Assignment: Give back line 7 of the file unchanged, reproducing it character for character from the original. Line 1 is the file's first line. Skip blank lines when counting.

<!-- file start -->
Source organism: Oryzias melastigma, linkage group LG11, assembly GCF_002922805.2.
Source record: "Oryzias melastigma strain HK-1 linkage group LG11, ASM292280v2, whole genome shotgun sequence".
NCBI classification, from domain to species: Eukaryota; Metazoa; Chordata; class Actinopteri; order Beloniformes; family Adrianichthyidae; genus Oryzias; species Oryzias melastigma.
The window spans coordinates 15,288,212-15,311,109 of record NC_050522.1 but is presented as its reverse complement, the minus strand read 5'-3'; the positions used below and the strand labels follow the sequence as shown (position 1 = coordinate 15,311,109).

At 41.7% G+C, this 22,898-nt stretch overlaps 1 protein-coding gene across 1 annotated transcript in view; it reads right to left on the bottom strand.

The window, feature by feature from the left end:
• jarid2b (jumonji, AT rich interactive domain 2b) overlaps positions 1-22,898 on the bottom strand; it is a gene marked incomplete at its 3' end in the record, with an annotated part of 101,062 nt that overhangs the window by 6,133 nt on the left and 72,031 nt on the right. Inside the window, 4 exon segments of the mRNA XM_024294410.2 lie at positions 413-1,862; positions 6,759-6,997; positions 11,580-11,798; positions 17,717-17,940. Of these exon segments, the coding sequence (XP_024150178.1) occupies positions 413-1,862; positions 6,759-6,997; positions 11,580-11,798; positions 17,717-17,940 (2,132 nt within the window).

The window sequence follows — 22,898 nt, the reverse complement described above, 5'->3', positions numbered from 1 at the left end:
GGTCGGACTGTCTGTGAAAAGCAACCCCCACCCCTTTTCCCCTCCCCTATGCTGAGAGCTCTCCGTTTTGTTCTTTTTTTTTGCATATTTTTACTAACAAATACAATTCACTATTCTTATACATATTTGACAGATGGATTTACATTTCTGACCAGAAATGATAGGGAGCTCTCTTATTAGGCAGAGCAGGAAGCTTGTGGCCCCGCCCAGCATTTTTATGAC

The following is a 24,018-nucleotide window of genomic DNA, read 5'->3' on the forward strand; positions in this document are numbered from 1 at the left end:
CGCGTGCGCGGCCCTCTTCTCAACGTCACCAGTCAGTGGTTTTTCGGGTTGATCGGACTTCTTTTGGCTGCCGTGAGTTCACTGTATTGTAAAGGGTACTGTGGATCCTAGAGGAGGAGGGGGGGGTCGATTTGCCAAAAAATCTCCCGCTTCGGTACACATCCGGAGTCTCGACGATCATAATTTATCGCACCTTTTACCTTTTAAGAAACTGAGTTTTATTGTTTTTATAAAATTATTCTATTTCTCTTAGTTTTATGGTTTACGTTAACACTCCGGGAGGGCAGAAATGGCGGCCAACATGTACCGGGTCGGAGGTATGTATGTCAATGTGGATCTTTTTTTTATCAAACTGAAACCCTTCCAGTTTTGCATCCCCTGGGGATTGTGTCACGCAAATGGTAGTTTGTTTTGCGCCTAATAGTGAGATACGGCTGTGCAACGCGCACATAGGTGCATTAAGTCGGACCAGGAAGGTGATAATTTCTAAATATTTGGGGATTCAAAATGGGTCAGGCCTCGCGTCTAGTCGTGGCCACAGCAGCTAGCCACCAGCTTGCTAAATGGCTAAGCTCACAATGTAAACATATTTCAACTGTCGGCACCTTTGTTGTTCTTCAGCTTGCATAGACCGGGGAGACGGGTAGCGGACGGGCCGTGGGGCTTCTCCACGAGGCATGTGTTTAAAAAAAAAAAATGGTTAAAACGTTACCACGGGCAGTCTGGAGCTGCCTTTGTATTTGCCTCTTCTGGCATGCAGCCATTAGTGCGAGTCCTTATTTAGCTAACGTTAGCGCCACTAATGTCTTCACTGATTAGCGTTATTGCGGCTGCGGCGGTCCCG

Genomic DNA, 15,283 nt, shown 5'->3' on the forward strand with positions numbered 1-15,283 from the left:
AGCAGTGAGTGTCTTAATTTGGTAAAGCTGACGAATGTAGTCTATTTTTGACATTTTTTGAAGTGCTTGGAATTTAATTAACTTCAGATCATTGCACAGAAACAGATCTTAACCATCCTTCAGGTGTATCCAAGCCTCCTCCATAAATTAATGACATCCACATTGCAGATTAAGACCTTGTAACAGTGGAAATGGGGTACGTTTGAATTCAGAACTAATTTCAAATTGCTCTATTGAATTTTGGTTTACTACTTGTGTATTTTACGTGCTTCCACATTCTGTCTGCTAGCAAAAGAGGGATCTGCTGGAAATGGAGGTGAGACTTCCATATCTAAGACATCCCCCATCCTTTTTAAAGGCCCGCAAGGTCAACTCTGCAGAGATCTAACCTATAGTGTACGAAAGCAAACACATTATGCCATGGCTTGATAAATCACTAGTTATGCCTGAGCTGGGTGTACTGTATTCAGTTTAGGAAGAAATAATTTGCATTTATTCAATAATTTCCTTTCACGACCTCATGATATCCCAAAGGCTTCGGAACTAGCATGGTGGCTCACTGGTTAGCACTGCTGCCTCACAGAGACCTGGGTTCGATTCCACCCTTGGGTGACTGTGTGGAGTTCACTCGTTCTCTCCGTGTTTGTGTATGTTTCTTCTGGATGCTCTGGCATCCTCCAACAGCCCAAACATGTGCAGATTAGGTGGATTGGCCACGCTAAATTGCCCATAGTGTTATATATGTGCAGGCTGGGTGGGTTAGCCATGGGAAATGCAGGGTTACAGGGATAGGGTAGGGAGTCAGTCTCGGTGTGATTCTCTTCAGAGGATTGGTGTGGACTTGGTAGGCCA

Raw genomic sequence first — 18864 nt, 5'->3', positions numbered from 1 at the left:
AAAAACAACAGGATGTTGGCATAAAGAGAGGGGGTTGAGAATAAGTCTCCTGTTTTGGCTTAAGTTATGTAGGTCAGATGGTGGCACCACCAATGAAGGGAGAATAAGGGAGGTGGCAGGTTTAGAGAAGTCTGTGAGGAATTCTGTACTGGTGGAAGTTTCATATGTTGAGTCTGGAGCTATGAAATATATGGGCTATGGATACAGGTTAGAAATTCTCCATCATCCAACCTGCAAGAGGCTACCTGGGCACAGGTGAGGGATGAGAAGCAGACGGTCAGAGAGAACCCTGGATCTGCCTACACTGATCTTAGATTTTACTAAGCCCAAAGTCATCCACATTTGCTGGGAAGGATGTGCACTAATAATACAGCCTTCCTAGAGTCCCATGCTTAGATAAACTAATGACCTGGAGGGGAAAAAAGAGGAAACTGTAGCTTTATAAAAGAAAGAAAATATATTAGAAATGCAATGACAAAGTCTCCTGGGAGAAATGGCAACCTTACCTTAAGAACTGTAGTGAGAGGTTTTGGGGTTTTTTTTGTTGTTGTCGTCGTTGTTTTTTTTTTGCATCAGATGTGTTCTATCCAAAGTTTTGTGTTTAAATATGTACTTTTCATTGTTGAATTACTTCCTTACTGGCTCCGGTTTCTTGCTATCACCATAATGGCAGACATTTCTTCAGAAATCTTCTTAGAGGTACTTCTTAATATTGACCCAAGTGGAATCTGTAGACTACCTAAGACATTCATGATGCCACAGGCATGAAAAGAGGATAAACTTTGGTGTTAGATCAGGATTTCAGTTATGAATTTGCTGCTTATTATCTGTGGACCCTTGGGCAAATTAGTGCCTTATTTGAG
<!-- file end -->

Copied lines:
• jarid2b (jumonji, AT rich interactive domain 2b) overlaps positions 1-22,898 on the bottom strand; it is a gene marked incomplete at its 3' end in the record, with an annotated part of 101,062 nt that overhangs the window by 6,133 nt on the left and 72,031 nt on the right. Inside the window, 4 exon segments of the mRNA XM_024294410.2 lie at positions 413-1,862; positions 6,759-6,997; positions 11,580-11,798; positions 17,717-17,940. Of these exon segments, the coding sequence (XP_024150178.1) occupies positions 413-1,862; positions 6,759-6,997; positions 11,580-11,798; positions 17,717-17,940 (2,132 nt within the window).